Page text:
The Hon. Alexander Downer, MP
The Hon. Alexander Downer, MP
 FORMER MINISTER FOR FOREIGN AFFAIRS, AUSTRALIA

Speech to The Australia China Business Council, Victorian Branch

3 October, Melbourne

Australia China and East Asia into the Future

Ian McCubbin (President, ACBC, Victoria)

Distinguished guests, ladies and gentlemen,

Introduction

It is a great pleasure to be here tonight. I want to commend the ACBC for its role in helping Australian companies make the most of opportunities in the fastest growing major economy in the world.

The ACBC provides invaluable networking occasions - like tonight. But it also plays a major role in strengthening our ties with China. I'm told there is an ACBC 'Road-show' to China later this month. This will be a good opportunity for businesses to build their understanding of China and expand their networks and I hope it goes well.

This evening I'd like to talk about our ties with China in the context of China's broader engagement with East Asia. China's rise presents enormous opportunities for the region and for Australia. But it also presents significant challenges - geopolitical challenges and economic challenges.

Geo-Strategic Factors Affecting China's Growth

Let me start with the geo-political issues and challenges for China and the world.

China's rapid growth, just like the growth of other East Asian economies, was sparked by the simple but long overdue move to a market economy. By getting economic policy right under Deng Xiaoping the country unleashed the great potential of its citizens.

But China's rise has also been facilitated by the relatively stable security environment in the region over the past 50 years. For 50 years there has been no major conflict in North Asia - since the Korean War armistice was agreed in 1953.

This is the longest period of stability going back to the end of the end of the 19th century when the China and Japan went to war in 1895. For the next 50 years, Japan and China were almost constantly at war with each other, their neighbours or in civil war.

The recent period of stability can be attributed in large part to the stabilising role of the United States in the region. United States strategic engagement and alliances still underpin the security of our region and help manage rivalries between its powers.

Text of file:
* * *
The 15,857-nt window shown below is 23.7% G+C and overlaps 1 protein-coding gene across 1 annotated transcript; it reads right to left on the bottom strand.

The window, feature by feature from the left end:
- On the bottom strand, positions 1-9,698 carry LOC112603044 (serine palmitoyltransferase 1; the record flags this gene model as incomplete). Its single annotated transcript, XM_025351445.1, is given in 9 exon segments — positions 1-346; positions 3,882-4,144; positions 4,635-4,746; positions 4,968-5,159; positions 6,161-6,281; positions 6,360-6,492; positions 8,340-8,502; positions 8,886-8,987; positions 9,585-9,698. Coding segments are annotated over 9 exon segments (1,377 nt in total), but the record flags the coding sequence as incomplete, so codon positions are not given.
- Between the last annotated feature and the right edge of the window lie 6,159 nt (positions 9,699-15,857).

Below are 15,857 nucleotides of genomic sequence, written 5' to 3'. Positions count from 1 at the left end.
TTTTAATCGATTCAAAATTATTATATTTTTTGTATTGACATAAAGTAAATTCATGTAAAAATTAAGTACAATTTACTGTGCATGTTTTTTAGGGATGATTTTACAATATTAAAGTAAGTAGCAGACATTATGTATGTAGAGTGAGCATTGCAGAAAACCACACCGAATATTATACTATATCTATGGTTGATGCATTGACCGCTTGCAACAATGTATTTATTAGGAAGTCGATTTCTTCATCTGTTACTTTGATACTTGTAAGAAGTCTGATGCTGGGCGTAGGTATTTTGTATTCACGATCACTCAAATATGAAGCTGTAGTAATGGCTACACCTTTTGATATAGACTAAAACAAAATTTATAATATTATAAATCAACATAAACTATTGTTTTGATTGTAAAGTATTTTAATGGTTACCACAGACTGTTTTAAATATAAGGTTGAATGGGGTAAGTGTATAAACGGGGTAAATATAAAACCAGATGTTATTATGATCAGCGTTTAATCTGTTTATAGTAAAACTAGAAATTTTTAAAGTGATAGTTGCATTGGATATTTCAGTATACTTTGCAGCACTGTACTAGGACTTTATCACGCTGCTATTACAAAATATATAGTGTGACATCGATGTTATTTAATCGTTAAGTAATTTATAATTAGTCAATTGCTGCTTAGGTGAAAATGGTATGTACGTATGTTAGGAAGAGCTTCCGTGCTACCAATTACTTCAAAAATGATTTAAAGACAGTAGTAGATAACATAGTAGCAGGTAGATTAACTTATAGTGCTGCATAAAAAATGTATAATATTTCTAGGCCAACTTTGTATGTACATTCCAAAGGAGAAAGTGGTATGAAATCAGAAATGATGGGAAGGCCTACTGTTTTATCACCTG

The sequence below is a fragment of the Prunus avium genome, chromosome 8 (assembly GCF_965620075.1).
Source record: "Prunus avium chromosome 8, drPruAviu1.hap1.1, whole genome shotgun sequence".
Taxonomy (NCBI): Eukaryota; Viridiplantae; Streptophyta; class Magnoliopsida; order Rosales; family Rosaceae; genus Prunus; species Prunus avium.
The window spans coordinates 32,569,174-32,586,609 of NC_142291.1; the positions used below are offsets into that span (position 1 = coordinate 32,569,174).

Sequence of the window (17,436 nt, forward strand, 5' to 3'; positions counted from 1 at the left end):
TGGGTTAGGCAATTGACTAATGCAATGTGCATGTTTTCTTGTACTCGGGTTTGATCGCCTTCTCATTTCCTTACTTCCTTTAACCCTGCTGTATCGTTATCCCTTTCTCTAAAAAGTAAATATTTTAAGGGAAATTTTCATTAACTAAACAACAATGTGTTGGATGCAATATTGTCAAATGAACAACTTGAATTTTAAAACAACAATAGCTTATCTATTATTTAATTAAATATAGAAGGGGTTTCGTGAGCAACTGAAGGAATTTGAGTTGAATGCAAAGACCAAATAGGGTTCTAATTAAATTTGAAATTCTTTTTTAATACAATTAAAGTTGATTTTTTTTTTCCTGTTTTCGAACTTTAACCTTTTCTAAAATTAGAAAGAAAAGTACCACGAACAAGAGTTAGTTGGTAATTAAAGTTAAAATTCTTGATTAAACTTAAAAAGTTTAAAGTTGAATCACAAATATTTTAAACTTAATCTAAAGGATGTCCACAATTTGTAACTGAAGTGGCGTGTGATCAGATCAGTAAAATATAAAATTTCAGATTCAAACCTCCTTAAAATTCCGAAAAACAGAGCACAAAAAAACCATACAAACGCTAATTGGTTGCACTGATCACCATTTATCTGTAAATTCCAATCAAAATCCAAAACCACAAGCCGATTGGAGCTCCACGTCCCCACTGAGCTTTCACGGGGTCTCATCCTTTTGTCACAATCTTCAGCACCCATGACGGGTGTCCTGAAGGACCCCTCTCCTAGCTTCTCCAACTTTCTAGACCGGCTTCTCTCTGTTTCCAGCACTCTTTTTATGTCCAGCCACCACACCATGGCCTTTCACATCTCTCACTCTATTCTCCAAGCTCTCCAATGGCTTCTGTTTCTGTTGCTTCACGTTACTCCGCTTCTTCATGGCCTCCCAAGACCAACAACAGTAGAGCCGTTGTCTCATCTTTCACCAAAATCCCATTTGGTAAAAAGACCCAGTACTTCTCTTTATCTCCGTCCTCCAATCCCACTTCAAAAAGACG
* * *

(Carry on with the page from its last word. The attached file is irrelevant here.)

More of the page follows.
But we can't take this stability for granted. The Asian region does not have the benefit of a collective security framework such as NATO in Europe.

And unlike Franco-German reconciliation after World War II, the two great powers of Asia, China and Japan, have yet to reach an accommodation over their past. And the hostilities between North and South Korea are yet to be resolved through a permanent peace treaty.

While we are optimistic that our region will continue to be stable and secure, it certainly isn't assured. The recent coup in Thailand has shown us just how quickly things can change. And our region still has to deal with some major potential 'flashpoints'.

The DPRK's development of nuclear and other WMD programs is the major threat to peace and security in East Asia. And the ongoing situation across the Taiwan Strait is another. Outside the Middle East, these two issues pose the greatest risk to international security and stability.

This is why it is important to keep the United States actively engaged in the region. In doing so, we recognise that China's fast growth poses strategic questions for the United States. Some competition is inevitable, but conflict is not.

The challenge at the heart of the modern US-China relationship is to manage the sometimes contradictory elements of competition and mutual benefit. That is, pursuing cooperation which serves the interests of both parties and the broader international community, while recognising and addressing differences in a mature and sensible way.

I am pleased to note that both the United States and China have demonstrated over recent years a determination to deal sensibly with specific areas of friction in their relations on the basis of mutual respect.

For Australia, China's growing influence does not require us to make a strategic choice between the US alliance and our developing relationship with China.

Increasingly, Australia is pursuing important, but different kinds of relationships with both the United States and China.

Our relationship with the United States is built on a security alliance and shared interests and values. Our economic ties are also considerable. The United States is our largest source of investment and the destination for much of our manufactures exports. But what really binds Australia and the United States is the world view we share - a belief in democracy and freedom as fundamental to our way of life.

Our relationship with China is very important and fast expanding - but it is qualitatively different to the one we share with the United States. It is based much more on the complementary nature of our economies. And we are taking up the opportunities that these complementarities bring.

We also recognise the potential gains from our cooperation with China in regional forums such as APEC and the East Asian Summit. And we work together on issues such as stability on the Korean peninsula, trans-national crime and climate change.

But we also recognise that we have differing approaches to many issues, based on our different political systems, interests and values.